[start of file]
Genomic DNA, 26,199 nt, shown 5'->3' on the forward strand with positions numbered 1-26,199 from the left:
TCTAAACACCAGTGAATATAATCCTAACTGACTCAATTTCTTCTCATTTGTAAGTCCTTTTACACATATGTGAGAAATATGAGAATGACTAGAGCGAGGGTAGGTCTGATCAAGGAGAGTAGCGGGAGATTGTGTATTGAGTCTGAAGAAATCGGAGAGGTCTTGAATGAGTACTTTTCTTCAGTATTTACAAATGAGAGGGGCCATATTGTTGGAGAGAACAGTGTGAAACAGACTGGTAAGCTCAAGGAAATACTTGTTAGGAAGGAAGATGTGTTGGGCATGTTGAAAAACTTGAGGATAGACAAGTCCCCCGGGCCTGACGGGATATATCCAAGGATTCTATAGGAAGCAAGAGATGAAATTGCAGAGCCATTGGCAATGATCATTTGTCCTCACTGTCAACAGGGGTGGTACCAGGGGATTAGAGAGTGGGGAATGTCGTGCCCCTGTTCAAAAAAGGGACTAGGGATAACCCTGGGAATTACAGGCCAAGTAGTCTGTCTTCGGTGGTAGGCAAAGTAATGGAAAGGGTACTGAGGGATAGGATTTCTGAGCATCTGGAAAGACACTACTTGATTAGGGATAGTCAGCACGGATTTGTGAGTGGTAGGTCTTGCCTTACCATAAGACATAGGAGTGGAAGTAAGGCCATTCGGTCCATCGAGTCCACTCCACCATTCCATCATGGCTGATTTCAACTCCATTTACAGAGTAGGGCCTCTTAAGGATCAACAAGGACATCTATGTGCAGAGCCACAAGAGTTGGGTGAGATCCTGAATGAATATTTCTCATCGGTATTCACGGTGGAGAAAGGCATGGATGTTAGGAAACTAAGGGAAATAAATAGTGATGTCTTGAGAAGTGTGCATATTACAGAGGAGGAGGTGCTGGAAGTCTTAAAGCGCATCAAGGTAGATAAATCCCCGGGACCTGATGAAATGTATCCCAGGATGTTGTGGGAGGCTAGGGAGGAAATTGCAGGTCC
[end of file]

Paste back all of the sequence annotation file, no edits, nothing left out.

Genomic DNA, 26,199 nt, shown 5'->3' on the forward strand with positions numbered 1-26,199 from the left:
TCTAAACACCAGTGAATATAATCCTAACTGACTCAATTTCTTCTCATTTGTAAGTCCTTTTACACATATGTGAGAAATATGAGAATGACTAGAGCGAGGGTAGGTCTGATCAAGGAGAGTAGCGGGAGATTGTGTATTGAGTCTGAAGAAATCGGAGAGGTCTTGAATGAGTACTTTTCTTCAGTATTTACAAATGAGAGGGGCCATATTGTTGGAGAGAACAGTGTGAAACAGACTGGTAAGCTCAAGGAAATACTTGTTAGGAAGGAAGATGTGTTGGGCATGTTGAAAAACTTGAGGATAGACAAGTCCCCCGGGCCTGACGGGATATATCCAAGGATTCTATAGGAAGCAAGAGATGAAATTGCAGAGCCATTGGCAATGATCATTTGTCCTCACTGTCAACAGGGGTGGTACCAGGGGATTAGAGAGTGGGGAATGTCGTGCCCCTGTTCAAAAAAGGGACTAGGGATAACCCTGGGAATTACAGGCCAAGTAGTCTGTCTTCGGTGGTAGGCAAAGTAATGGAAAGGGTACTGAGGGATAGGATTTCTGAGCATCTGGAAAGACACTACTTGATTAGGGATAGTCAGCACGGATTTGTGAGTGGTAGGTCTTGCCTTACCATAAGACATAGGAGTGGAAGTAAGGCCATTCGGTCCATCGAGTCCACTCCACCATTCCATCATGGCTGATTTCAACTCCATTTACAGAGTAGGGCCTCTTAAGGATCAACAAGGACATCTATGTGCAGAGCCACAAGAGTTGGGTGAGATCCTGAATGAATATTTCTCATCGGTATTCACGGTGGAGAAAGGCATGGATGTTAGGAAACTAAGGGAAATAAATAGTGATGTCTTGAGAAGTGTGCATATTACAGAGGAGGAGGTGCTGGAAGTCTTAAAGCGCATCAAGGTAGATAAATCCCCGGGACCTGATGAAATGTATCCCAGGATGTTGTGGGAGGCTAGGGAGGAAATTGCAGGTCC